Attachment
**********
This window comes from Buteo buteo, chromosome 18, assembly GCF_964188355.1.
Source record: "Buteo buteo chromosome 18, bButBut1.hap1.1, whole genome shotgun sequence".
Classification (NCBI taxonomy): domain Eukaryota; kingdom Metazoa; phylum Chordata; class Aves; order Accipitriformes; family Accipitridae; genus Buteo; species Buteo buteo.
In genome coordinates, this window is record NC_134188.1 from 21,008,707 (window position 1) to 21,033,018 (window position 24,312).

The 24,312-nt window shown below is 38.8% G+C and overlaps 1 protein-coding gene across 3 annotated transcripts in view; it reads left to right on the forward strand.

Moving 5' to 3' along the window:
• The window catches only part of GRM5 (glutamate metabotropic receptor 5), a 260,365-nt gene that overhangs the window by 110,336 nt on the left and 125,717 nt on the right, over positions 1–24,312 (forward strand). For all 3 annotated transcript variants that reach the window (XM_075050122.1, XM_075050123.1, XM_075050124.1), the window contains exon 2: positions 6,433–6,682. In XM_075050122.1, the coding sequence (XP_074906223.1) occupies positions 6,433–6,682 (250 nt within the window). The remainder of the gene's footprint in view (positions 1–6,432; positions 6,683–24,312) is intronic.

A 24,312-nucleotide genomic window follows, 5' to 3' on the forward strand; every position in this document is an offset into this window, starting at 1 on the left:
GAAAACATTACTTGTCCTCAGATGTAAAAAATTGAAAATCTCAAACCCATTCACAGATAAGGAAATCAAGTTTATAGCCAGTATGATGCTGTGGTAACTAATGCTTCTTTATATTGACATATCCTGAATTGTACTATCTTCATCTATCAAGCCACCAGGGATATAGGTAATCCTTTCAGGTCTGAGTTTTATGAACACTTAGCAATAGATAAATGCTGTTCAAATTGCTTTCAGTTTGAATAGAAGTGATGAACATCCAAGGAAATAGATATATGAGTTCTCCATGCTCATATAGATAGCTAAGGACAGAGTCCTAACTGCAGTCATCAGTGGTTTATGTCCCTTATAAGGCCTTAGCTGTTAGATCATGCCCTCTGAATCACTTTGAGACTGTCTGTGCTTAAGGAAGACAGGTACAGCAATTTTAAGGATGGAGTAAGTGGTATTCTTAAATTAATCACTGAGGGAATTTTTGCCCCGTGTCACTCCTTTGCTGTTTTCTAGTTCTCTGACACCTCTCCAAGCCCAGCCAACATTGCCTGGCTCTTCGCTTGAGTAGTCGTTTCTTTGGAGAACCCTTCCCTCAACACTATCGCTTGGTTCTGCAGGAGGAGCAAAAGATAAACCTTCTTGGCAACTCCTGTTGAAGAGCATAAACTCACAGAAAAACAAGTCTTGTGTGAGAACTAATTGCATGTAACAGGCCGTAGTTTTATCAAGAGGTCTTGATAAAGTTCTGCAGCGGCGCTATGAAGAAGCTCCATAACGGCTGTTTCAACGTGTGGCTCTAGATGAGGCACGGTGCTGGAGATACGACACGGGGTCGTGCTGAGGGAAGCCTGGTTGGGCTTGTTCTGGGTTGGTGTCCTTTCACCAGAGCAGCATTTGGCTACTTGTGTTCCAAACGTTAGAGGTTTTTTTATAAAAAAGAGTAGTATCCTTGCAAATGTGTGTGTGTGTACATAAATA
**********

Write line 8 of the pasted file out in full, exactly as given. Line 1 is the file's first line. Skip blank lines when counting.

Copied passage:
A 24,312-nucleotide genomic window follows, 5' to 3' on the forward strand; every position in this document is an offset into this window, starting at 1 on the left: